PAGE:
1139 Highland Ave., Oak Park | Lacey Sikora

The 1100 block of Highland Avenue in Oak Park has a long-standing problem. A 1960’s-era home on the block was abandoned mid-flip. A developer took off the top half of the house, and the parkway in front of the house was destroyed for rehab work that was never completed.

Vanessa Paszek, who lives on the block, said that shortly after a developer purchased the home in 2020, he demolished a large portion of the home and put fencing around the house. Then, she said, “We started to see stop work notices plastered on the house, and the work on the house stopped.”

She described a hole in the parkway in front of the house, “Originally, it was covered with cardboard. Then plywood. It disintegrated over the years. It wasn’t safe. A child could have fallen down in the hole.” After neighbors complained to the village about the dangers it posed, village workers put out a caution sign and eventually repaired the hole this fall.

Audrey McClenton, who lives next door to the home, said: “There’s been no roof on the house for at least one-and-a-half years. Racoons are coming in and out. It’s like a nightmare. I can’t sell my house- who’s going to buy it next to this?”

McClenton and other neighbors did some research into the home and discovered that the home is owned by a local developer who owns several Oak Park homes, some in similar states of disrepair.

The 1139 Highland house when it sold in 2020. | REDFIN.COM

It is owned by Foster Chambers, an independent contractor and real estate agent, who operates 52nd Ave LLC and Phoenix Realty LLC. Public records show that the 1,000-square-foot house was built in 1961. It sold in July 2020 for $185,000. Days later, it was relisted at $599,000. Public records reflect another sale in October 2020 for $185,000, this time to Chambers.

According to public records, Chambers, doing business as 52nd Ave LLC, received two federal PPP loans during the pandemic, one for $975,000 and one for $179,600. He also received a personal PPP loan for $20,208. The records show that the latter has been paid back either by Chambers or through forgiveness. It is not clear how any of the money was used.

Chambers could not be reached for comment.

Rendering of the 1139 Highland house as listed on Zillow. | Zillow.com

His 52nd Ave also owns 841 N. Lombard in Oak Park. Purchased for $150,000 in March of 2020, the house is also mid-construction and was in foreclosure proceedings in 2022. The house, with a proposed finished rehabilitation, is currently listed for sale for $999,000.

Cook County records show that several other area homes owned by Chambers or 52nd Ave LLC are in foreclosure or have entered the tax sale process. The 1139 Highland property entered the foreclosure process in April 2021, and McClenton said that through her work as a realtor, she is familiar with the foreclosure process but is unsure why the process has been so drawn out for this home. She has begun attending proceedings involving the house and with other neighbors has begun to contact the village about the state of the house.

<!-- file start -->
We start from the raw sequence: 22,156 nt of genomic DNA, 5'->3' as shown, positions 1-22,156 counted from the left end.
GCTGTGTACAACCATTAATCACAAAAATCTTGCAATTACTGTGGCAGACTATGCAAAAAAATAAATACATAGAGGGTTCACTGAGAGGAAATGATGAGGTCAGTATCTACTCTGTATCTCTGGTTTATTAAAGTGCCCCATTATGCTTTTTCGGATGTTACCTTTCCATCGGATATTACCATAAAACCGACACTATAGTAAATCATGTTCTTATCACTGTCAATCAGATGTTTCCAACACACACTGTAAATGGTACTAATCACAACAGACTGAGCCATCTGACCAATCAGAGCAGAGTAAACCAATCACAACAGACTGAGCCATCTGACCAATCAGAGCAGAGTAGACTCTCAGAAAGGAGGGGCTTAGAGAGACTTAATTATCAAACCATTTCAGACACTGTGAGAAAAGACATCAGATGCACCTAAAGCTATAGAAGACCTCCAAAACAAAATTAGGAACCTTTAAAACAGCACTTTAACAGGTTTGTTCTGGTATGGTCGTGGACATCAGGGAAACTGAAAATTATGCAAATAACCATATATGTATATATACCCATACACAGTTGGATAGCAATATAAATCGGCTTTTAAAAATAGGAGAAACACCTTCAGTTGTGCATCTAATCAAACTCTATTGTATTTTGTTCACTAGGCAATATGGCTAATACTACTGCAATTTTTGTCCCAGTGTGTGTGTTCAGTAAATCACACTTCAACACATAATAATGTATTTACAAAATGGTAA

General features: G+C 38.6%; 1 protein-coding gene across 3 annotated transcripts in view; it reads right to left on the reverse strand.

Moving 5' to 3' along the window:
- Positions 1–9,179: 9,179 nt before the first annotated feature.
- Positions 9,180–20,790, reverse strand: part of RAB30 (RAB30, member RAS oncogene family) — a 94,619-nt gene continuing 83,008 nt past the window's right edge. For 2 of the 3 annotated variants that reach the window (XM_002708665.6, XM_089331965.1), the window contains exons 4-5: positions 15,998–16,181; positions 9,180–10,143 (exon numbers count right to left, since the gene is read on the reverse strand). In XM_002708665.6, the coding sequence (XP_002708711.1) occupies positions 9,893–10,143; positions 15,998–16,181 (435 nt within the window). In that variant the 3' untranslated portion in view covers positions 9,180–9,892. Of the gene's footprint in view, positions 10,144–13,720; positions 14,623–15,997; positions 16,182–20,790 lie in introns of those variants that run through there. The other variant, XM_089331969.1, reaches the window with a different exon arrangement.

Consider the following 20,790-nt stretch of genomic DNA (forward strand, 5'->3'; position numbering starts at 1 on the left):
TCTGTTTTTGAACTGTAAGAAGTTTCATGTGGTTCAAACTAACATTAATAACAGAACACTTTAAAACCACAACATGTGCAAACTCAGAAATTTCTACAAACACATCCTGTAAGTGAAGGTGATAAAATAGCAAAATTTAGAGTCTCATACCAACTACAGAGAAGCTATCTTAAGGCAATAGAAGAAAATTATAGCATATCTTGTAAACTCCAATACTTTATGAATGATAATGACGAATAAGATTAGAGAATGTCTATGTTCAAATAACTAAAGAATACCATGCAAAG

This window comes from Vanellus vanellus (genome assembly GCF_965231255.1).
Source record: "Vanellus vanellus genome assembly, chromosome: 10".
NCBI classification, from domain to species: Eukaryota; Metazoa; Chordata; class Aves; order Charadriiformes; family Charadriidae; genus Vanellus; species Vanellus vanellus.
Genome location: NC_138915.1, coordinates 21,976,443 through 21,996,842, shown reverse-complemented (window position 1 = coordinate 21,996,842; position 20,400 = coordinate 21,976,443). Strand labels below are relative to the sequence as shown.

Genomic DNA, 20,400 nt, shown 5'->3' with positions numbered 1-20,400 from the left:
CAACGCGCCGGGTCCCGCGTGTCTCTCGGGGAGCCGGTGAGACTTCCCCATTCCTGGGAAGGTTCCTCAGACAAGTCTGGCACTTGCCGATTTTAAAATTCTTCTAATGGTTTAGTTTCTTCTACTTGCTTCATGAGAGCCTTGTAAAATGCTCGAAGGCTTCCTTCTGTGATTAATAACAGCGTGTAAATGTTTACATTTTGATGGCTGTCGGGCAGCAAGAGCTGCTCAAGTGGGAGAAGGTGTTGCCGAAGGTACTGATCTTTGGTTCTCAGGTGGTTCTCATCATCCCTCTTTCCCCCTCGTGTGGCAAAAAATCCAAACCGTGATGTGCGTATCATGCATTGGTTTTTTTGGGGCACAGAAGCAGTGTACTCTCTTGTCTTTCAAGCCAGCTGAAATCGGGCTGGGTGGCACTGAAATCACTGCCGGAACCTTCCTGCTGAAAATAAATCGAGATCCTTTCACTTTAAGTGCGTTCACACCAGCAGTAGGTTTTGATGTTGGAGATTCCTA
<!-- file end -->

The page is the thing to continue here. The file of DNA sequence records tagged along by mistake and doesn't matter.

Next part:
In September 2022, the village cited 52nd Ave LLC for violations of the property maintenance code and took legal action against the developer.

This fall, McClenton said that the village began to take steps to address the hazards, including repairing the parkway and boarding up the doors to the house, McClenton is unhappy with the lack of attention to the house. She said she wonders who is responsible for the state of the house, and said: “They need to tear it down.”

Resources available for help

The Chambers properties are not anomalies. Other owners have also left houses fall into disrepair. While McClenton, Paszek and their neighbors have found the process in addressing the issues challenging, the village said there are resources for residents who have concerns about homes that may not safe.

Dan Yopchick, chief communications officer for the village, said that even in cases of foreclosure, the property owner is still responsible for maintaining the home. If the bank holding the mortgage owns the home, Yopchick said, the bank is responsible for upkeep.

If neighbors are concerned about a property, Yopchick wrote in an email, “The neighbors can report any property maintenance complaint to the village through the village portal (https://villageview.oak-park.us/CityViewPortal) or an e-mail can be sent to propertyissues@oak-park.us.  A Property Maintenance Inspector will investigate.”

Once notified of an issue, Yopchick said that the village will assign a property maintenance inspector to investigate the complaint. He added, “If there is a violation to the village Property Maintenance Code, the property owner will receive a violation notice letter explaining the nature of the complaint and what needs to be corrected and by what deadline.” 

When a developer stops work on a house, Yopchick said that the village continues to monitor the progress of construction projects through the inspection process. He said, “If progress is stopped over a period of time, the owner is notified that the permit is considered abandoned and needs to be renewed. If the permit is not renewed, the location is turned over to the Property Maintenance Inspector for inspection and follow-up.”

Although the neighbors have seen some positive steps, McClenton said she feels that the process has taken a toll on the neighborhood and left them with more questions than answers. 

“There’s so many different rumors,” she said. “We just want it to be back to normal.”

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